Putting ‘Emotional Intelligences’ in their place: Introducing the Integrated Model of Affect-related Individual Differences

David Hughes, Thomas Evans

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Abstract

Numerous individual differences, models, and measures have been associated with the ‘emotional intelligence’ (EI) label. This paper discusses one of the most pervasive problems regarding EI-related individual differences, namely, the lack of a meaningful theoretical framework. First, drawing upon existing theoretical frameworks, we argue that EI-related characteristics can be considered constituents of existing models of cognitive ability (ability EI), personality (trait EI), and emotion regulation (EI competencies). Second, having differentiated between these perspectives (ability, personality, emotion regulation), we draw upon existing theory and research to build the Integrated Model of Affect-related Individual Differences (IMAID), which provides an initial mechanistic representation that explains how the different EI-related constructs are likely to interrelate and coalesce to influence affective outcomes. In essence, the IMAID is an integrated mediation model in which emotion regulation mediates the effects of ability EI and affect-related personality traits upon outcomes. Viewing EI-related constructs as interrelated extensions of well-established individual difference frameworks clarifies some pervasive misconceptions regarding EI-related characteristics and provides scholars and practitioners with a clear and useful framework theoretical platform ripe for exploration. We conclude by using the IMAID to suggest a theoretically driven agenda for future research.
Original languageEnglish
Article number2155
Number of pages15
JournalFrontiers in Psychology
Volume9
DOIs
Publication statusPublished - 14 Nov 2018

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Emotional Intelligence
Individuality
Aptitude
Personality
Emotions

Bibliographical note

Copyright © 2018 Hughes and Evans. This is an open-access article distributed under the terms of the Creative Commons Attribution License (CC BY). The use, distribution or reproduction in other forums is permitted, provided the original author(s) and the copyright owner(s) are credited and that the original publication in this journal is cited, in accordance with accepted academic practice. No use, distribution or reproduction is permitted which does not comply with these terms.

Copyright © and Moral Rights are retained by the author(s) and/ or other copyright owners. A copy can be downloaded for personal non-commercial research or study, without prior permission or charge. This item cannot be reproduced or quoted extensively from without first obtaining permission in writing from the copyright holder(s). The content must not be changed in any way or sold commercially in any format or medium without the formal permission of the copyright holders.

Keywords

  • Emotional intelligence
  • Individual differences
  • Emotion
  • Intelligence
  • Personality
  • Emotion Regulation

Cite this

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abstract = "Numerous individual differences, models, and measures have been associated with the ‘emotional intelligence’ (EI) label. This paper discusses one of the most pervasive problems regarding EI-related individual differences, namely, the lack of a meaningful theoretical framework. First, drawing upon existing theoretical frameworks, we argue that EI-related characteristics can be considered constituents of existing models of cognitive ability (ability EI), personality (trait EI), and emotion regulation (EI competencies). Second, having differentiated between these perspectives (ability, personality, emotion regulation), we draw upon existing theory and research to build the Integrated Model of Affect-related Individual Differences (IMAID), which provides an initial mechanistic representation that explains how the different EI-related constructs are likely to interrelate and coalesce to influence affective outcomes. In essence, the IMAID is an integrated mediation model in which emotion regulation mediates the effects of ability EI and affect-related personality traits upon outcomes. Viewing EI-related constructs as interrelated extensions of well-established individual difference frameworks clarifies some pervasive misconceptions regarding EI-related characteristics and provides scholars and practitioners with a clear and useful framework theoretical platform ripe for exploration. We conclude by using the IMAID to suggest a theoretically driven agenda for future research.",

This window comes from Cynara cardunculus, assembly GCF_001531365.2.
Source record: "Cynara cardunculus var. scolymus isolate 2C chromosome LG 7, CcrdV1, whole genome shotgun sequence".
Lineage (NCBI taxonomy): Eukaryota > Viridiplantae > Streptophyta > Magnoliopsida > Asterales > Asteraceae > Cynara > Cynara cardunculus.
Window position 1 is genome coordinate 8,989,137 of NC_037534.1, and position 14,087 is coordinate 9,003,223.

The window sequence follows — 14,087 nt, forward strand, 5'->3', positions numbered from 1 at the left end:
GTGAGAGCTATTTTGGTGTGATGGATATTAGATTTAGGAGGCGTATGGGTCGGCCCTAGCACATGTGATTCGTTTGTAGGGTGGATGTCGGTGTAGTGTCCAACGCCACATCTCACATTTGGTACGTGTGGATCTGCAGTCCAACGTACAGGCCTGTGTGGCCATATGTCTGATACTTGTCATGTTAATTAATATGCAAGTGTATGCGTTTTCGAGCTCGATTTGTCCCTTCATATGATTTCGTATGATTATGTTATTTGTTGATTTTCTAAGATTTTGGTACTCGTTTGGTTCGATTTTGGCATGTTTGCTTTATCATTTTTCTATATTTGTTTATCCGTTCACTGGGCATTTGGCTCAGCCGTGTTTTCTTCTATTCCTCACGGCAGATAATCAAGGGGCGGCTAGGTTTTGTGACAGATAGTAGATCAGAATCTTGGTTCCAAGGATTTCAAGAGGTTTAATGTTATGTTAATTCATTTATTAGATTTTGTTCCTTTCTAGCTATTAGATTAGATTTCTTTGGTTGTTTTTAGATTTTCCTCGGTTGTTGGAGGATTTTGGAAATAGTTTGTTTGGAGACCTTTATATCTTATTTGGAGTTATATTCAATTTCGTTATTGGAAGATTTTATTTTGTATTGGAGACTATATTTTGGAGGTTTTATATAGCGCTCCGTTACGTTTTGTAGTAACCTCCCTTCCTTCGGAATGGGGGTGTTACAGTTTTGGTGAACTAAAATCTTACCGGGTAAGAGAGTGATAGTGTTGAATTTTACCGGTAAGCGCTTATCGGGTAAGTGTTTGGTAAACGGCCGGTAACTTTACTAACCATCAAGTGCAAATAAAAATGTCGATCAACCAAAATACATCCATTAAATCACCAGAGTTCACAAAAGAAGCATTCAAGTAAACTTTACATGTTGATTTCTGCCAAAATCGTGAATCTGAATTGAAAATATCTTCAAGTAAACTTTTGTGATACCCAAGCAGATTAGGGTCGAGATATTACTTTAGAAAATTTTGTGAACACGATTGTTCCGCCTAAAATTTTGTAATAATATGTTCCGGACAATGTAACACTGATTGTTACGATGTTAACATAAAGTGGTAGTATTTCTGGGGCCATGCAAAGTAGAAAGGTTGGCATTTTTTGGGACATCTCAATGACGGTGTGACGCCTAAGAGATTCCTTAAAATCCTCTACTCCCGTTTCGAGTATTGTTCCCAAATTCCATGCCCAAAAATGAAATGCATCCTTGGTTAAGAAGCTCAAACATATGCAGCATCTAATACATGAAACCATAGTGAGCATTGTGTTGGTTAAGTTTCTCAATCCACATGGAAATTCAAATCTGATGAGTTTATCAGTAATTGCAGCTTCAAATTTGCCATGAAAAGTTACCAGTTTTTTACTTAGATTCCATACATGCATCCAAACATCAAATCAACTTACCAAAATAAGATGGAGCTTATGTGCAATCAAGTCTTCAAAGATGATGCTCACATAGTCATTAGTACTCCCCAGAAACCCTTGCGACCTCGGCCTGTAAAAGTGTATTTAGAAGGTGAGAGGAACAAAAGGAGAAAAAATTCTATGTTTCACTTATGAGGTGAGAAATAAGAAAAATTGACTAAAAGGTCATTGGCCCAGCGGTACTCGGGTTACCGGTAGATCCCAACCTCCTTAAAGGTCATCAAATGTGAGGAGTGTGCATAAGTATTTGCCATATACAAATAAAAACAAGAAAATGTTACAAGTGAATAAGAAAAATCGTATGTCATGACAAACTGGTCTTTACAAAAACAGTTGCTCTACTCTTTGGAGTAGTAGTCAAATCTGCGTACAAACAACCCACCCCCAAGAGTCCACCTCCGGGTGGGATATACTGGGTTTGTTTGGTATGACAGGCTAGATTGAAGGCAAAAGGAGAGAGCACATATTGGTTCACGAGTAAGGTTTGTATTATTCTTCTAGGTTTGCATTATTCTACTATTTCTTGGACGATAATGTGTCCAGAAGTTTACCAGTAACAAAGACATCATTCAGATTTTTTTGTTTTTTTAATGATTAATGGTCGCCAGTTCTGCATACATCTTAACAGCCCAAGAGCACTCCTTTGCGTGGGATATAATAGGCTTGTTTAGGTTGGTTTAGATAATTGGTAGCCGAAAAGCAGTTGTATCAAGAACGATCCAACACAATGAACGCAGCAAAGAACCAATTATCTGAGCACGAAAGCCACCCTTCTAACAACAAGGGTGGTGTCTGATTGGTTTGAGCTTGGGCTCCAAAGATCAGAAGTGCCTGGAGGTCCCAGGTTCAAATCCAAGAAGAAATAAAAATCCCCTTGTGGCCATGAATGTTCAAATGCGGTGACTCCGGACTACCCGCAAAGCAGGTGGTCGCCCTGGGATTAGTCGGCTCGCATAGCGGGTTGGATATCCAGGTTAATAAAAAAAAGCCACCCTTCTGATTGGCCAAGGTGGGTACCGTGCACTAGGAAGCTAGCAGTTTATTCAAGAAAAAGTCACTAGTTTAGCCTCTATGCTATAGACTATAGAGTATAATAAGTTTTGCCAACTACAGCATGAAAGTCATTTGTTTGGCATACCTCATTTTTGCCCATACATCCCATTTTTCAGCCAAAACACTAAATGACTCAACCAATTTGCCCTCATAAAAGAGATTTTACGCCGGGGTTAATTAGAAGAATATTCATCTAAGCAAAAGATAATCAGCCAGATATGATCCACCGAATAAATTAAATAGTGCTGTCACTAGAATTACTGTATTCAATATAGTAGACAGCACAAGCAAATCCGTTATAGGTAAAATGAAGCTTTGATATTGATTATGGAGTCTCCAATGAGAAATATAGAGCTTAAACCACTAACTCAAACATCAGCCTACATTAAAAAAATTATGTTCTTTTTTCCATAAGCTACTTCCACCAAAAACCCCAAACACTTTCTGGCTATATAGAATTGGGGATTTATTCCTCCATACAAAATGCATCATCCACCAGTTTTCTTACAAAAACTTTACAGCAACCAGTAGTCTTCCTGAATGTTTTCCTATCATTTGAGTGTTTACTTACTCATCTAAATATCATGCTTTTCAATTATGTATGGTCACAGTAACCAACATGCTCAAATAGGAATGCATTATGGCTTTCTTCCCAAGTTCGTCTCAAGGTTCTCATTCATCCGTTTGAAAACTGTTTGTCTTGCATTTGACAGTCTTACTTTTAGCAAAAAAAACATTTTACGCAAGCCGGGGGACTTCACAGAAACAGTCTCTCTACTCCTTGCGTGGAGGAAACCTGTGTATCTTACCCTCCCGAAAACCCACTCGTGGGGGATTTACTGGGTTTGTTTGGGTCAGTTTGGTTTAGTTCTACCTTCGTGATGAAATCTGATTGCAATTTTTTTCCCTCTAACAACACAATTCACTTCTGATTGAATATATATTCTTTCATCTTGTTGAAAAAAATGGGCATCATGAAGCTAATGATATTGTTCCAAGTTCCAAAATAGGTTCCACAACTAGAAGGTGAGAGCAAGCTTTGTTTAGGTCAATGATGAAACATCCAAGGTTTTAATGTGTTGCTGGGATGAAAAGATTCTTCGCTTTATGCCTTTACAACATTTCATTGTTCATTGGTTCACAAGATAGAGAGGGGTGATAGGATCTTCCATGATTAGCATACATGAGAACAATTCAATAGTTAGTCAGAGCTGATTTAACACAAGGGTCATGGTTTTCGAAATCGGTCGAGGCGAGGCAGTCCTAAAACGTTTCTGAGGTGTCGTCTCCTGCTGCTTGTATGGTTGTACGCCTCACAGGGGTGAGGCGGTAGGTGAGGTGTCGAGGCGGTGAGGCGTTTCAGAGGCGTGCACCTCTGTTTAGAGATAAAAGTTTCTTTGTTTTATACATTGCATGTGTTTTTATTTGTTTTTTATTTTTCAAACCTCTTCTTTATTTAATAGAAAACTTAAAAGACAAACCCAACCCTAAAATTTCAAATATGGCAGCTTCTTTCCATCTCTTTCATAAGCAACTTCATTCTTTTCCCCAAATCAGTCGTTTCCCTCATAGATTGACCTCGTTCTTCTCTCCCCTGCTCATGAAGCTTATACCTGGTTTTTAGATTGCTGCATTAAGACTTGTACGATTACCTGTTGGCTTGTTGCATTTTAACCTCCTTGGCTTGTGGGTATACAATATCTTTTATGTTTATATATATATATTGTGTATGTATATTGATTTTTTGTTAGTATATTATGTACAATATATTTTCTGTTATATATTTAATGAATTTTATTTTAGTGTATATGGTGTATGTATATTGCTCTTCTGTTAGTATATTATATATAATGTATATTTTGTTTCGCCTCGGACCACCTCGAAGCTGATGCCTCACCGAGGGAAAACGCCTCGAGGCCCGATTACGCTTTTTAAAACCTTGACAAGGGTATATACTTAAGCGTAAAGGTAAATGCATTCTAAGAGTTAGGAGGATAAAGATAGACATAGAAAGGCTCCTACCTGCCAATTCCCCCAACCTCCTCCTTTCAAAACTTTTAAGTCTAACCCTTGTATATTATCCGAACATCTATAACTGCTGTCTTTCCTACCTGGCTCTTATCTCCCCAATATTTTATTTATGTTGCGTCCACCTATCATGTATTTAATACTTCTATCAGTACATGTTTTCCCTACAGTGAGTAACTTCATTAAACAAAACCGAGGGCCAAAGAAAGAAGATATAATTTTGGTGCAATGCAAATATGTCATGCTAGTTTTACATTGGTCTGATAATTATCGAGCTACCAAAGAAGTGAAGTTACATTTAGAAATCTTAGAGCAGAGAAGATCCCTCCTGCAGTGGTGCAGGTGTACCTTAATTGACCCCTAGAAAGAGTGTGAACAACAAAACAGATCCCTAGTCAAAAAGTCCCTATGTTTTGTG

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note = "Copyright {\circledC} 2018 Hughes and Evans. This is an open-access article distributed under the terms of the Creative Commons Attribution License (CC BY). The use, distribution or reproduction in other forums is permitted, provided the original author(s) and the copyright owner(s) are credited and that the original publication in this journal is cited, in accordance with accepted academic practice. No use, distribution or reproduction is permitted which does not comply with these terms. Copyright {\circledC} and Moral Rights are retained by the author(s) and/ or other copyright owners. A copy can be downloaded for personal non-commercial research or study, without prior permission or charge. This item cannot be reproduced or quoted extensively from without first obtaining permission in writing from the copyright holder(s). The content must not be changed in any way or sold commercially in any format or medium without the formal permission of the copyright holders.",
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